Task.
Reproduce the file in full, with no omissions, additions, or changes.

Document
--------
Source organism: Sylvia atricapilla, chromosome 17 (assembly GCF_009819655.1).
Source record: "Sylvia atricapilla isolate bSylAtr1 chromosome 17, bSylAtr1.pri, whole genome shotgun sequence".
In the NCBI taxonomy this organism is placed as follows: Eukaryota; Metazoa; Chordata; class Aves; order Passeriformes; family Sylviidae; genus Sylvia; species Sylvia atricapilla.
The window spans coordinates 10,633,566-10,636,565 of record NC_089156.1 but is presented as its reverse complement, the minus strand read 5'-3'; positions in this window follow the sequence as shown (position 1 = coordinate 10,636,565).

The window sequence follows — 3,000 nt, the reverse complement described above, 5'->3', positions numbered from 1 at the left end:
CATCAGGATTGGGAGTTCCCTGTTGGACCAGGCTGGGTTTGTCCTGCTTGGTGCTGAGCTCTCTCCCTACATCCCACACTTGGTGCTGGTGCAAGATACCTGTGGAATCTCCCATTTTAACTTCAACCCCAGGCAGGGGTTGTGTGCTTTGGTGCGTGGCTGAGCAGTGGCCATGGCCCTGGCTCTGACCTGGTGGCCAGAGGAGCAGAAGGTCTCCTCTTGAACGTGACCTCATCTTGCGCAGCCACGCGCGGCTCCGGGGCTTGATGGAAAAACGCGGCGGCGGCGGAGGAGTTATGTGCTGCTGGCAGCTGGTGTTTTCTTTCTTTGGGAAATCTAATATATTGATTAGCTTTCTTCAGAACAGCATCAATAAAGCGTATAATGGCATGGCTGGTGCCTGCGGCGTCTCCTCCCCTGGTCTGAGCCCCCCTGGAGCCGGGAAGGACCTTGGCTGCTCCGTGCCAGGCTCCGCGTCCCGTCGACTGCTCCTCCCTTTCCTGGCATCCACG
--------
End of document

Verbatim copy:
Source organism: Sylvia atricapilla, chromosome 17 (assembly GCF_009819655.1).
Source record: "Sylvia atricapilla isolate bSylAtr1 chromosome 17, bSylAtr1.pri, whole genome shotgun sequence".
In the NCBI taxonomy this organism is placed as follows: Eukaryota; Metazoa; Chordata; class Aves; order Passeriformes; family Sylviidae; genus Sylvia; species Sylvia atricapilla.
The window spans coordinates 10,633,566-10,636,565 of record NC_089156.1 but is presented as its reverse complement, the minus strand read 5'-3'; positions in this window follow the sequence as shown (position 1 = coordinate 10,636,565).

The window sequence follows — 3,000 nt, the reverse complement described above, 5'->3', positions numbered from 1 at the left end:
CATCAGGATTGGGAGTTCCCTGTTGGACCAGGCTGGGTTTGTCCTGCTTGGTGCTGAGCTCTCTCCCTACATCCCACACTTGGTGCTGGTGCAAGATACCTGTGGAATCTCCCATTTTAACTTCAACCCCAGGCAGGGGTTGTGTGCTTTGGTGCGTGGCTGAGCAGTGGCCATGGCCCTGGCTCTGACCTGGTGGCCAGAGGAGCAGAAGGTCTCCTCTTGAACGTGACCTCATCTTGCGCAGCCACGCGCGGCTCCGGGGCTTGATGGAAAAACGCGGCGGCGGCGGAGGAGTTATGTGCTGCTGGCAGCTGGTGTTTTCTTTCTTTGGGAAATCTAATATATTGATTAGCTTTCTTCAGAACAGCATCAATAAAGCGTATAATGGCATGGCTGGTGCCTGCGGCGTCTCCTCCCCTGGTCTGAGCCCCCCTGGAGCCGGGAAGGACCTTGGCTGCTCCGTGCCAGGCTCCGCGTCCCGTCGACTGCTCCTCCCTTTCCTGGCATCCACG